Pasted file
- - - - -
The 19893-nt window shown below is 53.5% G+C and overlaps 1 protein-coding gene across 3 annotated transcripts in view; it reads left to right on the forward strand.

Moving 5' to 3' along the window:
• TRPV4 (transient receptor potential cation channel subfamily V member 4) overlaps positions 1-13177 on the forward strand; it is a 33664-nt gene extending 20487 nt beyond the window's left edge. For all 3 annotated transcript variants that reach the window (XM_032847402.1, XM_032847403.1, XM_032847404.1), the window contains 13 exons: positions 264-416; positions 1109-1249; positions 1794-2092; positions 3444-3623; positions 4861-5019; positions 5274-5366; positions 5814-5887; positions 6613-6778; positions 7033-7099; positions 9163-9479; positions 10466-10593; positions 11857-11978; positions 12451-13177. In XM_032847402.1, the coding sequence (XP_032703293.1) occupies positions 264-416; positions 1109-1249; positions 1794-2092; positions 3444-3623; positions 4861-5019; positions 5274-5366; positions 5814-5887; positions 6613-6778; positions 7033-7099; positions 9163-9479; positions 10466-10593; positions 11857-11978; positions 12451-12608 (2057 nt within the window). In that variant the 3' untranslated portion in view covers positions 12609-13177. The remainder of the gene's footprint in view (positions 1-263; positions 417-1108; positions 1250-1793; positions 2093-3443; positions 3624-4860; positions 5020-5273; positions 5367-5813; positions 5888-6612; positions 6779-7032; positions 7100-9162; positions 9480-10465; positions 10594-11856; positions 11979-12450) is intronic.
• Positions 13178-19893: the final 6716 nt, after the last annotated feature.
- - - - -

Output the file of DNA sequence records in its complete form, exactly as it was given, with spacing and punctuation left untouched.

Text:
The 19893-nt window shown below is 53.5% G+C and overlaps 1 protein-coding gene across 3 annotated transcripts in view; it reads left to right on the forward strand.

Moving 5' to 3' along the window:
• TRPV4 (transient receptor potential cation channel subfamily V member 4) overlaps positions 1-13177 on the forward strand; it is a 33664-nt gene extending 20487 nt beyond the window's left edge. For all 3 annotated transcript variants that reach the window (XM_032847402.1, XM_032847403.1, XM_032847404.1), the window contains 13 exons: positions 264-416; positions 1109-1249; positions 1794-2092; positions 3444-3623; positions 4861-5019; positions 5274-5366; positions 5814-5887; positions 6613-6778; positions 7033-7099; positions 9163-9479; positions 10466-10593; positions 11857-11978; positions 12451-13177. In XM_032847402.1, the coding sequence (XP_032703293.1) occupies positions 264-416; positions 1109-1249; positions 1794-2092; positions 3444-3623; positions 4861-5019; positions 5274-5366; positions 5814-5887; positions 6613-6778; positions 7033-7099; positions 9163-9479; positions 10466-10593; positions 11857-11978; positions 12451-12608 (2057 nt within the window). In that variant the 3' untranslated portion in view covers positions 12609-13177. The remainder of the gene's footprint in view (positions 1-263; positions 417-1108; positions 1250-1793; positions 2093-3443; positions 3624-4860; positions 5020-5273; positions 5367-5813; positions 5888-6612; positions 6779-7032; positions 7100-9162; positions 9480-10465; positions 10594-11856; positions 11979-12450) is intronic.
• Positions 13178-19893: the final 6716 nt, after the last annotated feature.